By Nigel J. Covington, III
<NationalReport> One of the world’s greatest filmmakers John Waters was found dead in his home early this morning by his domestic staff. Authorities believe Waters died of natural causes but are awaiting autopsy results.
Waters began his entertainment career at age seven when he performed violent versions of Punch and Judy at children’s birthday parties. Though it was suspected that Waters may have had a serious physiological disorder, such things simply were not talked about in those days.
After attending Towsontown Jr. High School in Towson, Maryland, Waters was privately educated at the Calvert School in Baltimore, Calvert Hall College High School in nearby Towson, and ultimately graduating from Boys’ Latin School of Maryland. For his sixteenth birthday, Waters received an 8mm movie camera from his maternal grandmother, Stella Whitaker, which in effect launched the filmmaker’s career.
His first film, Hag in a Black Leather Jacket (1964) filmed in Baltimore, Maryland, starring Mona Montgomery and Mary Vivian Pearce was a short film that pushed racial boundaries in America at the height of the Civil Rights Movement.
The film plot depicted a black man and a white girl (Mona Montgomery) who are wed on a rooftop. He courts her by carrying her around in a trash can and chooses a Ku Klux Klansman to perform the wedding.
Known as the “King of Bad Taste,” the “Pope of Trash,” and the “Prince of Puke,” Waters’ films grew in reputation for shocking his audiences with extraordinary scenes of foul and offensive footage. In his classic family movie, Pink Flamingos (1972) a transgressive black comedy exploitation film, conservatives and God fearing Christians were outraged due to the wide range of perverse acts performed in explicit detail. It has since become one of the most notorious films ever made.
It made an underground star of the flamboyant drag queen actor, Divine. Since its release, Pink Flamingos has had a rather devoted cult following and is one of Waters’ most iconic films. Of the long running success of Pink Flamingos, Waters said, “I don’t think it’s my best movie, but God knows the day I die it will be in the first paragraph of my obituary. It helped make trash more respectable. It lasted longer than I ever would have imagined. I still meet young kids who have just seen it and they react with the same disbelief that people did the first time.”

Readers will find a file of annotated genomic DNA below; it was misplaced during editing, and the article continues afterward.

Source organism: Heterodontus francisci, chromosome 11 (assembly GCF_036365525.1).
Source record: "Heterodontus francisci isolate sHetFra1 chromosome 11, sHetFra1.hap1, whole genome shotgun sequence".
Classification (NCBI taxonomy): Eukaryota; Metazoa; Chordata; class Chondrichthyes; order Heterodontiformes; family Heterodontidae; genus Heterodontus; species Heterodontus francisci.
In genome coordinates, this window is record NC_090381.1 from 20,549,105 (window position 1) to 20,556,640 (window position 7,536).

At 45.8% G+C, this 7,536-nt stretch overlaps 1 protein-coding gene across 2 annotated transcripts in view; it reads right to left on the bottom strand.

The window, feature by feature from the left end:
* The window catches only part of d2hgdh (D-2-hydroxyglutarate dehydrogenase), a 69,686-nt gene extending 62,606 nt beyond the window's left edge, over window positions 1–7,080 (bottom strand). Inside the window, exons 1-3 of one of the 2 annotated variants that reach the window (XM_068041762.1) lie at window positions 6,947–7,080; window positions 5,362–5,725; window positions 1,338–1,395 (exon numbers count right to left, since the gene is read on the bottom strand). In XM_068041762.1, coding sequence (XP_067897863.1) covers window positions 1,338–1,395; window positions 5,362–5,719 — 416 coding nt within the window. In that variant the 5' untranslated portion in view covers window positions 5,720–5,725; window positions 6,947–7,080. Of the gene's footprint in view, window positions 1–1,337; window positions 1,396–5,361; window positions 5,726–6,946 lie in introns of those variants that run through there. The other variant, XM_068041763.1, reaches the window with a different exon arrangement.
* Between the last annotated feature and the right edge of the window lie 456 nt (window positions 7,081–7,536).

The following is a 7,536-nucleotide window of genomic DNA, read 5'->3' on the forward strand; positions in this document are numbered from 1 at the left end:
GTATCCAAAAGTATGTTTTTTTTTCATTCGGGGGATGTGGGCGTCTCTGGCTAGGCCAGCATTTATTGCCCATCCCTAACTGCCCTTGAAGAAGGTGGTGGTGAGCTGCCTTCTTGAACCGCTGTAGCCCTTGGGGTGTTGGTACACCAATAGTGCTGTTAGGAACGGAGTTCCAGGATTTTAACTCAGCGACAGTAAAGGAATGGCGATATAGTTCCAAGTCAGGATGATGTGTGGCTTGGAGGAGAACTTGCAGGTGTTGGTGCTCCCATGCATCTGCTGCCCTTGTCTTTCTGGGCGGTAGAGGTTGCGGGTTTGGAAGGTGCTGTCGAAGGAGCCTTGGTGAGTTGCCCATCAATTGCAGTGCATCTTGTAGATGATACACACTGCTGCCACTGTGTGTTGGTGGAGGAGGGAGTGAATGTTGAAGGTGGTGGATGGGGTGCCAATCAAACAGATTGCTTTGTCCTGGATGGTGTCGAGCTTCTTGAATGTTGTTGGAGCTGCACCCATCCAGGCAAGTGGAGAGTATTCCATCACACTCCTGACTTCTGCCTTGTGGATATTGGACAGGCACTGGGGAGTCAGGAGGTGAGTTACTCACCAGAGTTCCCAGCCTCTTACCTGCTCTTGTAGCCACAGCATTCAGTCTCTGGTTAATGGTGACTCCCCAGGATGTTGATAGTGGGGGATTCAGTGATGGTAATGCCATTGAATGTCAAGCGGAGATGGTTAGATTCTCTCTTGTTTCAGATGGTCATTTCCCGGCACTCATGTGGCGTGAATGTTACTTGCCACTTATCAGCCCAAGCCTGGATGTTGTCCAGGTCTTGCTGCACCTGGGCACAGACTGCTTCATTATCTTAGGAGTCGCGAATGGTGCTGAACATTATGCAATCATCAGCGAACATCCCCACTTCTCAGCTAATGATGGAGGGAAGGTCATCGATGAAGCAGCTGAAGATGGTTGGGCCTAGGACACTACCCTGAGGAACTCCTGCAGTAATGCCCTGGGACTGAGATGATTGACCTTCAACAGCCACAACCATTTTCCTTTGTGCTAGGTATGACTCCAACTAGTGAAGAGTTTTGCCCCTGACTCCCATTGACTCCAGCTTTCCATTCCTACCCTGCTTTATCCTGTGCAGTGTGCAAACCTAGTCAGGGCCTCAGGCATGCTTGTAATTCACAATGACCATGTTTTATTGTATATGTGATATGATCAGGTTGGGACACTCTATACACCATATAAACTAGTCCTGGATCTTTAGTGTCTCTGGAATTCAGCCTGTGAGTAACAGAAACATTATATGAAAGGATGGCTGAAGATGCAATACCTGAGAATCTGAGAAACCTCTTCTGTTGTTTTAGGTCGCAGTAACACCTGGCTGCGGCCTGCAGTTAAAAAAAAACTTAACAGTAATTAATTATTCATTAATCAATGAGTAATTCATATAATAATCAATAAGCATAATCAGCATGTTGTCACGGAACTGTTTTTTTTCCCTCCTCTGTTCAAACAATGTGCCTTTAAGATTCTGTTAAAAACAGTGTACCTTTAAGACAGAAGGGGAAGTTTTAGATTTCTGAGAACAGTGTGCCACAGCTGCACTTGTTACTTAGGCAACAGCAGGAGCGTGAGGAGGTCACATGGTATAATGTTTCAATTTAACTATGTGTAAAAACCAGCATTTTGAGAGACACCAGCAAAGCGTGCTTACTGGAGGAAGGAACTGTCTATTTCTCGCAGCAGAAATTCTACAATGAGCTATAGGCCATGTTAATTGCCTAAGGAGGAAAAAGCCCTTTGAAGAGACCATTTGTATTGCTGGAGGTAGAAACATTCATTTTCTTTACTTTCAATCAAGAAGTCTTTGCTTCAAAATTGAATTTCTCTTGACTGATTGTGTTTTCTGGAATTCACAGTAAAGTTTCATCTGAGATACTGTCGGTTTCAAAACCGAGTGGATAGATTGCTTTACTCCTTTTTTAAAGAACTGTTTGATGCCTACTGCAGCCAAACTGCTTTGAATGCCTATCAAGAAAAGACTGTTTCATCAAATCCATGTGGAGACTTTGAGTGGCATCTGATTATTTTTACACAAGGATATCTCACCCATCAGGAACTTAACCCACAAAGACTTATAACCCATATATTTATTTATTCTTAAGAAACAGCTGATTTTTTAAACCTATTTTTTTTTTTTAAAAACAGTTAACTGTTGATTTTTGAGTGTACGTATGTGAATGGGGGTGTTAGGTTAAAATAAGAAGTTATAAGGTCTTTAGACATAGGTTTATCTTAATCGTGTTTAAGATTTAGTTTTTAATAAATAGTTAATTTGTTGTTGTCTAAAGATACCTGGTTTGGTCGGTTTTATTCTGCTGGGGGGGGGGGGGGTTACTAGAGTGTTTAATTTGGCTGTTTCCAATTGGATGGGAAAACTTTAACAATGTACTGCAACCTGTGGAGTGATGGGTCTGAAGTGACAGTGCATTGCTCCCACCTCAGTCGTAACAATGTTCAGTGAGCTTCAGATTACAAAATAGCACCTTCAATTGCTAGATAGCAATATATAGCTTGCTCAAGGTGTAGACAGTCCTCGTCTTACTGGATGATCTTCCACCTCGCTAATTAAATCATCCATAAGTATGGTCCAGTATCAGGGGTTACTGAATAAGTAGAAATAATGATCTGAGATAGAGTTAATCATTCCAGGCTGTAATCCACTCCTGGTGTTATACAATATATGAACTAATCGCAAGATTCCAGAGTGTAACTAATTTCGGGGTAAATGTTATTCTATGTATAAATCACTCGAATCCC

The writer, director, and actor began making feature films in 1969 with his first big success, Mondo Trasho. Divine, a regular star in many of Waters’ films starred as a hit-and-run driver who looks after her dead victim. Waters was arrested on the eve of its premiere and charged with “conspiracy to commit indecent exposure.”
Other classic Water’s film include, Multiple Maniacs (1970), Female Trouble (1974). Waters toned down the shock factor and made films less controversial when he crossed over to mainstream films such as, Polyester (1981), Hairspray (1988), Cry-Baby (1990), Serial Mom (1994), Pecker (1998), Cecil B. Demented (2000), and A Dirty Shame (2004).
Unfortunately none of these mainstream films has the true John Waters sandy grit and sleaze that is seen in his early films. Water’s early movies are well known for having offended, disgusted, and violated the ears and eyes of conservative, Christian Americans from coast to coast which was Waters particular signature trademark in his early films, and is now likely outlawed which goes a long way to explain his mainstream works.
No one can do what Waters has done today. Now laws are in place to protect the general public and the innocent impressionable eyes of America’s pure and virtuous teens from the purity of Waters’ trash. John Waters will be remembered as the world’s greatest cult filmmaker and he will forever hold a place in my heart. The world has lost a great man who put his garbage on film for all to see, and Satan has gained an esteemed colleague. Rest in peace John.
Photo Credit: Wikimedia Commons
By John_Waters_at_EIFF.jpg: Al from Edinburgh, Scotland derivative work: Entheta (John_Waters_at_EIFF.jpg) [CC BY-SA 2.0 (http://creativecommons.org/licenses/by-sa/2.0)], via Wikimedia Commons